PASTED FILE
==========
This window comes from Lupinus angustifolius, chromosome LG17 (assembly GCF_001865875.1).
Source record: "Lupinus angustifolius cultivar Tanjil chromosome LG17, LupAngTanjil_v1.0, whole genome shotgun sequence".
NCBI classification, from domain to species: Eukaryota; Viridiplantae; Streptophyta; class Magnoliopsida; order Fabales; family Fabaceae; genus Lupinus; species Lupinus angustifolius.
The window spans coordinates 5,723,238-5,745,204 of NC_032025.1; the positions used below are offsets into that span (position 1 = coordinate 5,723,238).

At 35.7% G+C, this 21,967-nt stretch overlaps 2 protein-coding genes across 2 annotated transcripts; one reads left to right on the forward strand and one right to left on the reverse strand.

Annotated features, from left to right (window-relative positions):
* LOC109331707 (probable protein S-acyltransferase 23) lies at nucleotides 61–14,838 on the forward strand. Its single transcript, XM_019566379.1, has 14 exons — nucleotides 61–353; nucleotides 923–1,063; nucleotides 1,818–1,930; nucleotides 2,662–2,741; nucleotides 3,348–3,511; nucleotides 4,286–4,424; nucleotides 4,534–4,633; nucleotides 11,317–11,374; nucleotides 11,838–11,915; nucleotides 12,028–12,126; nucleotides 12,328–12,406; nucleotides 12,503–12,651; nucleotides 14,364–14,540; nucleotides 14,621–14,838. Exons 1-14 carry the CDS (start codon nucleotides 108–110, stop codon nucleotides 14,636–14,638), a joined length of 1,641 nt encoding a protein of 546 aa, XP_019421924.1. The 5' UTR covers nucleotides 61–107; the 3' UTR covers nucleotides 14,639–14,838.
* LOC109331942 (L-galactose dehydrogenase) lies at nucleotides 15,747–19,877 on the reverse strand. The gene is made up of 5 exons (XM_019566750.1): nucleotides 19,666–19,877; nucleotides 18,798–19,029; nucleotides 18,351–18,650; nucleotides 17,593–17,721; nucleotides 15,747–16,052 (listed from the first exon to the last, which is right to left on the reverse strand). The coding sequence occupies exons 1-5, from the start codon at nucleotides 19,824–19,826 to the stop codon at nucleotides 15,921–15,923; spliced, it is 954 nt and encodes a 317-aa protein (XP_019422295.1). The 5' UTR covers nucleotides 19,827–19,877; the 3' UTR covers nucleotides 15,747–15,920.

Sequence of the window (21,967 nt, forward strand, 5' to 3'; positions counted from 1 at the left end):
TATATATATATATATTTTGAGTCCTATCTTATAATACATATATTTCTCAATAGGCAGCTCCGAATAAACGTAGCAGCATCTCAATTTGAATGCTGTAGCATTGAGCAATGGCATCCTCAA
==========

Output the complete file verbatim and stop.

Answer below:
This window comes from Lupinus angustifolius, chromosome LG17 (assembly GCF_001865875.1).
Source record: "Lupinus angustifolius cultivar Tanjil chromosome LG17, LupAngTanjil_v1.0, whole genome shotgun sequence".
NCBI classification, from domain to species: Eukaryota; Viridiplantae; Streptophyta; class Magnoliopsida; order Fabales; family Fabaceae; genus Lupinus; species Lupinus angustifolius.
The window spans coordinates 5,723,238-5,745,204 of NC_032025.1; the positions used below are offsets into that span (position 1 = coordinate 5,723,238).

At 35.7% G+C, this 21,967-nt stretch overlaps 2 protein-coding genes across 2 annotated transcripts; one reads left to right on the forward strand and one right to left on the reverse strand.

Annotated features, from left to right (window-relative positions):
* LOC109331707 (probable protein S-acyltransferase 23) lies at nucleotides 61–14,838 on the forward strand. Its single transcript, XM_019566379.1, has 14 exons — nucleotides 61–353; nucleotides 923–1,063; nucleotides 1,818–1,930; nucleotides 2,662–2,741; nucleotides 3,348–3,511; nucleotides 4,286–4,424; nucleotides 4,534–4,633; nucleotides 11,317–11,374; nucleotides 11,838–11,915; nucleotides 12,028–12,126; nucleotides 12,328–12,406; nucleotides 12,503–12,651; nucleotides 14,364–14,540; nucleotides 14,621–14,838. Exons 1-14 carry the CDS (start codon nucleotides 108–110, stop codon nucleotides 14,636–14,638), a joined length of 1,641 nt encoding a protein of 546 aa, XP_019421924.1. The 5' UTR covers nucleotides 61–107; the 3' UTR covers nucleotides 14,639–14,838.
* LOC109331942 (L-galactose dehydrogenase) lies at nucleotides 15,747–19,877 on the reverse strand. The gene is made up of 5 exons (XM_019566750.1): nucleotides 19,666–19,877; nucleotides 18,798–19,029; nucleotides 18,351–18,650; nucleotides 17,593–17,721; nucleotides 15,747–16,052 (listed from the first exon to the last, which is right to left on the reverse strand). The coding sequence occupies exons 1-5, from the start codon at nucleotides 19,824–19,826 to the stop codon at nucleotides 15,921–15,923; spliced, it is 954 nt and encodes a 317-aa protein (XP_019422295.1). The 5' UTR covers nucleotides 19,827–19,877; the 3' UTR covers nucleotides 15,747–15,920.

Sequence of the window (21,967 nt, forward strand, 5' to 3'; positions counted from 1 at the left end):
TATATATATATATATTTTGAGTCCTATCTTATAATACATATATTTCTCAATAGGCAGCTCCGAATAAACGTAGCAGCATCTCAATTTGAATGCTGTAGCATTGAGCAATGGCATCCTCAA